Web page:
There’s nothing better than driving and spotting a funny road name. The UK has more than its fair share, thanks to historic towns and villages – and perhaps to the famous British sense of humor. Elsewhere in the world, there are confusion of pronunciation and places named after icons, which are sure to make you smile.

1. Ha-Ha Road


This road to Greenwich, London is sure to tickle your fancy. The story behind the name of the street is unfortunately not as funny as you might think, a Ha-Ha is just another word for a submerged ditch. Although it is not yet clear whether “Ha-ha” comes from the person who exclaims by falling or from those who watch someone fall.

2. Mad Dog Lane

Mad Dog Lane

A road with a bit of a scary name and located in Yorkshire, UK, in a town called Hook. We cannot help but wonder what could have happened on this street so that it receives this name.

3. Twatt


On the mainland of the Orkney Islands in Scotland is the small colony of Twatt. Despite its small size, it managed to gain a place on the map of the coarsest place names in the world.

4. Smellies Lane


Smellies Lane is one of the many Scottish streets for cutting, which you can find in the picturesque coastal town of Dundee. Rest assured, there is nothing to indicate that the smell lives up to its name.

5. Butt Street

butt street

The United States certainly has its fair share of ridiculous and hilarious street names. This gem is found in Columbia County, Benton, Pennsylvania. Imagine giving this as your address!

6. Chicken Dinner Road

Chicken Dinner Road

Chicken Dinner road is located in a rural Canyon country in Idaho, United States. Earlier this year, the name of the road drew criticism from animal rights organization PETA, which protested that the name of the street be changed, calling it “unpleasant”.

7. Whip-Ma-Whop-Ma-Gate


Located in York, England, it is a street where its name is actually longer than the road. This song-filled street is one of the smallest in the historic city, full of silly names. In 1505, he was known as Whitnourwhatnourgate, which means “what a street”!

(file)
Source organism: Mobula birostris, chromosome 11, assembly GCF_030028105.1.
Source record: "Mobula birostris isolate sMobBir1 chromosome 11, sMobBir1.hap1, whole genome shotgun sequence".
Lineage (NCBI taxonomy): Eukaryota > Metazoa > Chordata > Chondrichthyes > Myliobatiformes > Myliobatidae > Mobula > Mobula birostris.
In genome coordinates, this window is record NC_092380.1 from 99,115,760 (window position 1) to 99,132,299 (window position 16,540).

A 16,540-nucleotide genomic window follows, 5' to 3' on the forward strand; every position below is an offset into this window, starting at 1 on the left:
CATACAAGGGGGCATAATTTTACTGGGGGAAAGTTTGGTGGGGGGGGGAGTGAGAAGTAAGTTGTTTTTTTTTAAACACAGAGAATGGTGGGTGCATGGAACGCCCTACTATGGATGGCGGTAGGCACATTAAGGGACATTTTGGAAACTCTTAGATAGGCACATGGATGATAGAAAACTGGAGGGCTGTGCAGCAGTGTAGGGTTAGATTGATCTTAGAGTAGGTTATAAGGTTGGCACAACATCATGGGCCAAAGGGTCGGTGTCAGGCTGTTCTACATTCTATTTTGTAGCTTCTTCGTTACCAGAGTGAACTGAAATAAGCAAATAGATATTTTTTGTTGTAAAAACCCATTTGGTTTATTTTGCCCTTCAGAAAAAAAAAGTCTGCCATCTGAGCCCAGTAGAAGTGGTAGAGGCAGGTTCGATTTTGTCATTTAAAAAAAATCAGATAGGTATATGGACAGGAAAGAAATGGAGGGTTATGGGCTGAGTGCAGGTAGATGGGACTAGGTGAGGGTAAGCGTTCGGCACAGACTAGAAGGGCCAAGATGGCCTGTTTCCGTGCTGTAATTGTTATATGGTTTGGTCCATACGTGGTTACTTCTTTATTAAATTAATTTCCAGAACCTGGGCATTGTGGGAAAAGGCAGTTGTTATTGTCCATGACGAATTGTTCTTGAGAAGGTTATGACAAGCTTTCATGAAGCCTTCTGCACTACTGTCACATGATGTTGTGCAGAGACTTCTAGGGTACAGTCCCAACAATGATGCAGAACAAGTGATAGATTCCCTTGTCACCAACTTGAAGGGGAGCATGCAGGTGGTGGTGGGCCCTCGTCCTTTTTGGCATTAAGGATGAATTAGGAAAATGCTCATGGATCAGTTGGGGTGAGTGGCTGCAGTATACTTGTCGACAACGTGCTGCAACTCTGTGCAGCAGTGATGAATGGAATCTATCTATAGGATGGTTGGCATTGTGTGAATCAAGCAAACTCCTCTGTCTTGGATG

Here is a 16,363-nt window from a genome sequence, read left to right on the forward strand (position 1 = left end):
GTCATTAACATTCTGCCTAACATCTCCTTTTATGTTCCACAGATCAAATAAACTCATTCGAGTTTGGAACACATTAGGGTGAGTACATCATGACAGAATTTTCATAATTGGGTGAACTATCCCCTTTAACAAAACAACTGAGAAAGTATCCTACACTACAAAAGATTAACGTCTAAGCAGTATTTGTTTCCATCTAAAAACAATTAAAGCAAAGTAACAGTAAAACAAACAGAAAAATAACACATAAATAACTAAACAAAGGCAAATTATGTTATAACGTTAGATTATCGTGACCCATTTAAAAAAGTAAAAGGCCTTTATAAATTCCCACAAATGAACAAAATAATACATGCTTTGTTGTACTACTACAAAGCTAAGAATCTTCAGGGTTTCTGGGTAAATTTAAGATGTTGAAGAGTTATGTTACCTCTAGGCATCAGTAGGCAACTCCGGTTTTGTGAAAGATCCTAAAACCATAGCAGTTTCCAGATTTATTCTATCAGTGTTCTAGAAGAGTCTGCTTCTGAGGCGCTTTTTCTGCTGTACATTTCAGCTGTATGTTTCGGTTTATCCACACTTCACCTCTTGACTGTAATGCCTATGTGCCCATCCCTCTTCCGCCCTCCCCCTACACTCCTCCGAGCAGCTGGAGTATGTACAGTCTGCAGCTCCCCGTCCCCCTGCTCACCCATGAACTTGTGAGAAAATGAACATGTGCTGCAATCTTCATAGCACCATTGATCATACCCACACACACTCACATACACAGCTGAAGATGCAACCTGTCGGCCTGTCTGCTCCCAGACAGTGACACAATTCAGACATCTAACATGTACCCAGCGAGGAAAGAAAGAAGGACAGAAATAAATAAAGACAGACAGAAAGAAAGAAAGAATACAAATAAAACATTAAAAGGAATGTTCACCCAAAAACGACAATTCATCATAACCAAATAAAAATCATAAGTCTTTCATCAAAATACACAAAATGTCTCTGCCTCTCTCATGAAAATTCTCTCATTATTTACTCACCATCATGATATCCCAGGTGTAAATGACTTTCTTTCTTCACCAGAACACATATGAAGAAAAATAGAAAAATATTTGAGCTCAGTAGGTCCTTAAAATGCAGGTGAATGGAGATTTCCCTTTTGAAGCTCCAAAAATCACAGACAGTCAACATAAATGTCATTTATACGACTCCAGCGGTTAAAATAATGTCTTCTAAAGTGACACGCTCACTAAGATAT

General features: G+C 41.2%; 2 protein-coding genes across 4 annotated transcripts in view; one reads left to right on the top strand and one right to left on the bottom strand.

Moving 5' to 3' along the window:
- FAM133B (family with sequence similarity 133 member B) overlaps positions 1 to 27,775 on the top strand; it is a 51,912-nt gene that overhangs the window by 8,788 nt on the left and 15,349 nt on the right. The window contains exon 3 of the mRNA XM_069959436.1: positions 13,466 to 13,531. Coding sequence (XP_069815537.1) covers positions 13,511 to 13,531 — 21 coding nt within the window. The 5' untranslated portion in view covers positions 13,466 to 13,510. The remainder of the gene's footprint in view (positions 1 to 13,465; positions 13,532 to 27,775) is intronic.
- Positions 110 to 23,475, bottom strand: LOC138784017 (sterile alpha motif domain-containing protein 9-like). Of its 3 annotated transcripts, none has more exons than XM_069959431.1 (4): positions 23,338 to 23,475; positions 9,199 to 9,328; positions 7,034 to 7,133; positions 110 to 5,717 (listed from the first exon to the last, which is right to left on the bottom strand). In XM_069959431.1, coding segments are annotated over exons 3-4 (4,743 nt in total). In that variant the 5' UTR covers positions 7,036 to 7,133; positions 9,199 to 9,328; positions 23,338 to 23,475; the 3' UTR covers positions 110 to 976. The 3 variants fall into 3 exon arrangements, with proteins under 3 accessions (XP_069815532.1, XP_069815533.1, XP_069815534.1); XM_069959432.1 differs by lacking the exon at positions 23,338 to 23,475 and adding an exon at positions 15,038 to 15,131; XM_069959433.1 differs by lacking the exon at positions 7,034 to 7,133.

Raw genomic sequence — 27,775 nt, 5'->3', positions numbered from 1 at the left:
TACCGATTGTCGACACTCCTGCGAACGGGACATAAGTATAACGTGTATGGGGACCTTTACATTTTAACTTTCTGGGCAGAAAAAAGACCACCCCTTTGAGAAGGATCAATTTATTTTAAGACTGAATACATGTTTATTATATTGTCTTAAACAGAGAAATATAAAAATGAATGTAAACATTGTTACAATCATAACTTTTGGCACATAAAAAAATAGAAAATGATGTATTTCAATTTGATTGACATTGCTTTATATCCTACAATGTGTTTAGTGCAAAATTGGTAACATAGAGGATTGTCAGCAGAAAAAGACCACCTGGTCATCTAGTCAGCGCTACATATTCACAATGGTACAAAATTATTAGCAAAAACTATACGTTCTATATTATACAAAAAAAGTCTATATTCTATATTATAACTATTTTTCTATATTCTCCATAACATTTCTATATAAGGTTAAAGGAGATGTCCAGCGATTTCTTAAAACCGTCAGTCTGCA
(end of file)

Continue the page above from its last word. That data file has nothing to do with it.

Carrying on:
8. Knight Rider Street

Knightrider Street

Fans of David Hasselhof’s famous 80s crime-fighting TV show will be delighted with this funny street in central London, right next to St. Paul’s Cathedral. During the 14th and 15th centuries, the street was actually much longer and was used by knights on the way for jousting tournaments. A street in the town of Kent also shares this unforgettable nickname.

9. Bell End

Bell EndSometimes street names are controversial … like in Rowley Regis, where the locals of the unfortunately named Bell End (a rude word in Britain, don’t googling at work!) Have different opinions on whether to change it to something less likely to cause snickering from motorists passing through the UK. An original petition to change the name to “ something less silly ” got 100 signatures, but it was quickly followed by a counter petition, with 4800 signatures calling for keeping the historic name of Bell End.

10. Justin Bieber Way

Justin Bieber Way

This street was named by a true believer. When Caroline Gonzalez, 11, won a contest to be mayor of her city for the day, she chose to use her power for, uh, well, and renamed one of the streets after her favorite pop star.

11. Fanny Hands Lane